Trail builders are now in the “purpose-built mountain bike trail” era with trails designed to “maximize and maintain flow.” Permissions and layout are all planned ahead of building. Machines like mini-excavators make the work easier and the trails more uniform and durable. Humans with hand tools finish the work and add in benching, berms and rock features to make the riding more fun and trails more sustainable.
In Mount Washington Valley, local trail building on the Marshall Conservation Area off West Side Road created trails like Shumway and Lucille’s with small and large excavators and volunteers with hand tools. Old trails like Lemon Squeezer, Lager’s Lane, T-Bone Connector were restored and improved. This year, the Quarry trail was finished.
Other trail building or improving projects are also happening at East Bear Paw near Stateline where bridges will be rebuilt. In Albany Town Forest, a new trail has been roughed out on the Kanc’s south side. From Black Cap down to Cranmore, there are now several new downhill trails to ride — Parking Lot Smoothie, Charlie Don’t Surf and Sendero. There are probably more trails in the works. That’s the nature of mountain biking — it’s always changing and new trails are always being built to meet the needs of the riders and the capabilities of their steeds.
Bikes and riders are much different now than they were in the 80s and 90s. In the early days, bikes had no suspension, no disc brakes and 26-inch wheels. Riders usually rode flat pedals with toe clips, used three chainrings and outfitted their bike with top tube packs for carrying bikes long distances. Finding the way in the woods was the game.
Today, most bikes are full suspension, have disc brakes, seat posts that go up and down with a push of a button. Wheels are bigger — 29 or 27 1/2 inch, tires fatter and gear set up ranges from single speed to multiple. Many riders who moved from clip pedals to clipless are now riding flat pedals. The focus of the riding now is not exploration.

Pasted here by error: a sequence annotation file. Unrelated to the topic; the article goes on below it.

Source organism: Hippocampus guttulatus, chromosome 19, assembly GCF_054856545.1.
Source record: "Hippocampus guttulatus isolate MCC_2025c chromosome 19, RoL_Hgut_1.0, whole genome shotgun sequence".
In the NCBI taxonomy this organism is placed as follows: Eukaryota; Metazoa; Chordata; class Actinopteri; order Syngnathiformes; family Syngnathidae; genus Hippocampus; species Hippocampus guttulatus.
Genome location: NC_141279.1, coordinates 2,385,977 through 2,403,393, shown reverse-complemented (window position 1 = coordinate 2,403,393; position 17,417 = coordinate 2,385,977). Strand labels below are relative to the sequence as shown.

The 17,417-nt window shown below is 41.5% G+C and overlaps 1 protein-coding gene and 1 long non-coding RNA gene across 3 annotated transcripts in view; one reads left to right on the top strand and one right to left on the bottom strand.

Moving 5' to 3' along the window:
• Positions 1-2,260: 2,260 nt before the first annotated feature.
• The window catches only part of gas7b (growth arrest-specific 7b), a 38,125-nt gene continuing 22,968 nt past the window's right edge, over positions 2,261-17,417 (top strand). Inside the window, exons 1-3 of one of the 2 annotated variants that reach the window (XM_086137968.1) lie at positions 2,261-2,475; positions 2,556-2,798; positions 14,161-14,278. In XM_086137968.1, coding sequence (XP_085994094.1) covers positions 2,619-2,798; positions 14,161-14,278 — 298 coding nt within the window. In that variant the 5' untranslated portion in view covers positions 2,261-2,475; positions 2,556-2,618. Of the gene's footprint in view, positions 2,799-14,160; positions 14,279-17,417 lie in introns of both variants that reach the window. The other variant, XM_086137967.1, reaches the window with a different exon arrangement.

No need for paper maps — GPS tells you where you are. It’s smooth and flowy riding with lots of rollers and berms, switchbacks, and long elevated plank bridges over the rough stuff. Ride fast, catch air, swoop around the corners — it’s all part of the ride.
Whatever your riding style, get out and ride the new and old trails. Become a legitimate “trail gnome” by joining the trail building effort. Come out on NEMBA’s Tuesday Night Trail Work. Check White Mountain NEMBA’s Facebook page for places and times.
2019 summer events
July 9-Aug. 27 (Tuesdays) — Great Glen Trails Mason and Mason Insurance Mountain Bike Race Series, 3:30-7 p.m., for all ages. Choose a distance, course and time that suits you and have some fun riding the Great Glen Trails.
July 13 (Saturday) — Tour de Borderlands-Stop No. 4 — Mahoosuc Pathways, Bethel, Maine, 10 a.m.-2 p.m. Ride free or ride with barbecue for $20. For details, go to tinyurl.com/y22q4u9g.
July 20 (Saturday) — MWV Bicycling Club Mid-Summer Ride and Social. Choice of four rides of 13/30/40/50 miles. Meet at Twin Mountain Gazebo at 9 a.m. Following rides, at 4 p.m., barbecue at Steve Blum’s house in Bartlett. For information, go to tinyurl.com/yy52leex
July 20 (Saturday) — Bike-Walk Alliance of NH (BWA-NH) “Bikes and Brews” celebration of cycling and craft beer, starting at Smuttynose Brewery in Hampton with ride loops of 15 and 30 miles. For more information, go to tinyurl.com/y3v7qp5o.
July 27 (Saturday) —Tin Mountain’s Mount Washington Century, rides of 40, 80, 100-plus miles. Rides start from 6-8 a.m. at Tin Mountain Conservation Center on Bald Hill in Albany. For more information, go to tinyurl.com/yygpjndo.
Aug. 10 (Saturday) — Tour de Borderlands — Stop 3 percent — Kingdom Trails, East Burke, Vt. For more details, go to tinyurl.com/yyxw8hfg.
August 17 (Saturday)/(Aug. 18 rain date) — 47th Mount Washington Auto Road Bicycle Hillclimb benefitting Tin Mountain Conservation Center. The race starts at 8:30 a.m. For details, go to mwarbh.org.
Sally McMurdo is a bike safety instructor and cyclist who lives in Conway.